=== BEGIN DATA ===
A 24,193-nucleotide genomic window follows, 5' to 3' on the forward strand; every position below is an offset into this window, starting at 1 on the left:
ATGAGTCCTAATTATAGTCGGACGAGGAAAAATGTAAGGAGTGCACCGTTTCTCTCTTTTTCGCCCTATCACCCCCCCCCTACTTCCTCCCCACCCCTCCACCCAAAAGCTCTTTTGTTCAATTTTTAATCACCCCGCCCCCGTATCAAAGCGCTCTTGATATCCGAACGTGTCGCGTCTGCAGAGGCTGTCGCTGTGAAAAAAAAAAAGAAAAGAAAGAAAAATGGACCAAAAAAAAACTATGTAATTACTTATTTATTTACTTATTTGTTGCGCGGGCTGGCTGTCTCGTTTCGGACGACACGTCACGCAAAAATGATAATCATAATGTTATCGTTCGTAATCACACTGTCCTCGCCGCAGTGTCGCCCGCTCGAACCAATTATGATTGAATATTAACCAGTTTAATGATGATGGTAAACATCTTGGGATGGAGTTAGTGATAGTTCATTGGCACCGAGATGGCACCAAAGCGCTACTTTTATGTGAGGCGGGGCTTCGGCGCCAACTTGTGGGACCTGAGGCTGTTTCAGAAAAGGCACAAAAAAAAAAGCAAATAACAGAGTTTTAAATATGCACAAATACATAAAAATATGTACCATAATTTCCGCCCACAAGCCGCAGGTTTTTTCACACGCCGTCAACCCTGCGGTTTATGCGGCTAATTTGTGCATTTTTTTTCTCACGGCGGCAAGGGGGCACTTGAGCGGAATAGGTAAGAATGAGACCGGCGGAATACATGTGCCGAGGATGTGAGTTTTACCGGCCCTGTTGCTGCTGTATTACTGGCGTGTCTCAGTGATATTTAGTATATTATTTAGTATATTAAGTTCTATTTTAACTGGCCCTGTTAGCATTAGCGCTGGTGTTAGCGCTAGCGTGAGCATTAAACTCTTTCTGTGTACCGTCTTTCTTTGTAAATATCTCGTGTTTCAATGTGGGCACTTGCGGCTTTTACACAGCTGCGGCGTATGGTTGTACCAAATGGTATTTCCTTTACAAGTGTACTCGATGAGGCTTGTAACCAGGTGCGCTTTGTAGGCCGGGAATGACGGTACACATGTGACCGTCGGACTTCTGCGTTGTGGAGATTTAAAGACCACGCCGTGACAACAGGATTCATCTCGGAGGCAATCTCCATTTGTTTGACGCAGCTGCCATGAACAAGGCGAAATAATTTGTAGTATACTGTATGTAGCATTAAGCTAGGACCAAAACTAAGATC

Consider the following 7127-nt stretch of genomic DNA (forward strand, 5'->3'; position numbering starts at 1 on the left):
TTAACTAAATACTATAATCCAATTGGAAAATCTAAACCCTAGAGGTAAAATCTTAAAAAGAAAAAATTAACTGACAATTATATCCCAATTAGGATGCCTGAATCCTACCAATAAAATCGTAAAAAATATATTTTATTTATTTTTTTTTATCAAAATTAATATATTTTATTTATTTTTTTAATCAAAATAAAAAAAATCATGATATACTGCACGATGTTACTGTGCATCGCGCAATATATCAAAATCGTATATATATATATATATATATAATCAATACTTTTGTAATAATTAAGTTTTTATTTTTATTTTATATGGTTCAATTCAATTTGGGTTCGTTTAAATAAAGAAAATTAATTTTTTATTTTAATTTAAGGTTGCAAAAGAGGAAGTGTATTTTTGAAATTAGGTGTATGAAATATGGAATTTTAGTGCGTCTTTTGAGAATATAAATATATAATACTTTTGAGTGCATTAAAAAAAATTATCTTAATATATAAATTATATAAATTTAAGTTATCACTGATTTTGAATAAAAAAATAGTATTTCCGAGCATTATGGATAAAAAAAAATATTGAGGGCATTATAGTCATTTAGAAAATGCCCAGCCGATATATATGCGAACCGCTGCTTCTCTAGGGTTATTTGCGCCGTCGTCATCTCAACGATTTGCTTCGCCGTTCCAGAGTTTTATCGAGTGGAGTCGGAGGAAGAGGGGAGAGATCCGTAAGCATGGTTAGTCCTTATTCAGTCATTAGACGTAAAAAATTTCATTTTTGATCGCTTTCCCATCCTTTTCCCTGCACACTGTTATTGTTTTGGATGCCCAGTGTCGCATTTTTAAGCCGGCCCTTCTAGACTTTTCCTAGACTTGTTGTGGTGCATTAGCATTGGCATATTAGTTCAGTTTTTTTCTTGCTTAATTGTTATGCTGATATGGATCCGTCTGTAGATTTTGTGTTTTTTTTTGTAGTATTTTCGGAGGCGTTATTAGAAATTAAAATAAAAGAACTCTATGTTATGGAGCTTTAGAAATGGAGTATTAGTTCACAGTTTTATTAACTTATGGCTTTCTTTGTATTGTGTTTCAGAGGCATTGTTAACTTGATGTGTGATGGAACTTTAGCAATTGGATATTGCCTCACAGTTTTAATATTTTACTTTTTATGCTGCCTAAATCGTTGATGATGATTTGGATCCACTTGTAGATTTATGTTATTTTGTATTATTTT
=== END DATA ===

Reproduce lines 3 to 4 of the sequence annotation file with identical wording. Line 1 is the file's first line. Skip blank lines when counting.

Consider the following 7127-nt stretch of genomic DNA (forward strand, 5'->3'; position numbering starts at 1 on the left):
TTAACTAAATACTATAATCCAATTGGAAAATCTAAACCCTAGAGGTAAAATCTTAAAAAGAAAAAATTAACTGACAATTATATCCCAATTAGGATGCCTGAATCCTACCAATAAAATCGTAAAAAATATATTTTATTTATTTTTTTTTATCAAAATTAATATATTTTATTTATTTTTTTAATCAAAATAAAAAAAATCATGATATACTGCACGATGTTACTGTGCATCGCGCAATATATCAAAATCGTATATATATATATATATATATAATCAATACTTTTGTAATAATTAAGTTTTTATTTTTATTTTATATGGTTCAATTCAATTTGGGTTCGTTTAAATAAAGAAAATTAATTTTTTATTTTAATTTAAGGTTGCAAAAGAGGAAGTGTATTTTTGAAATTAGGTGTATGAAATATGGAATTTTAGTGCGTCTTTTGAGAATATAAATATATAATACTTTTGAGTGCATTAAAAAAAATTATCTTAATATATAAATTATATAAATTTAAGTTATCACTGATTTTGAATAAAAAAATAGTATTTCCGAGCATTATGGATAAAAAAAAATATTGAGGGCATTATAGTCATTTAGAAAATGCCCAGCCGATATATATGCGAACCGCTGCTTCTCTAGGGTTATTTGCGCCGTCGTCATCTCAACGATTTGCTTCGCCGTTCCAGAGTTTTATCGAGTGGAGTCGGAGGAAGAGGGGAGAGATCCGTAAGCATGGTTAGTCCTTATTCAGTCATTAGACGTAAAAAATTTCATTTTTGATCGCTTTCCCATCCTTTTCCCTGCACACTGTTATTGTTTTGGATGCCCAGTGTCGCATTTTTAAGCCGGCCCTTCTAGACTTTTCCTAGACTTGTTGTGGTGCATTAGCATTGGCATATTAGTTCAGTTTTTTTCTTGCTTAATTGTTATGCTGATATGGATCCGTCTGTAGATTTTGTGTTTTTTTTTGTAGTATTTTCGGAGGCGTTATTAGAAATTAAAATAAAAGAACTCTATGTTATGGAGCTTTAGAAATGGAGTATTAGTTCACAGTTTTATTAACTTATGGCTTTCTTTGTATTGTGTTTCAGAGGCATTGTTAACTTGATGTGTGATGGAACTTTAGCAATTGGATATTGCCTCACAGTTTTAATATTTTACTTTTTATGCTGCCTAAATCGTTGATGATGATTTGGATCCACTTGTAGATTTATGTTATTTTGTATTATTTT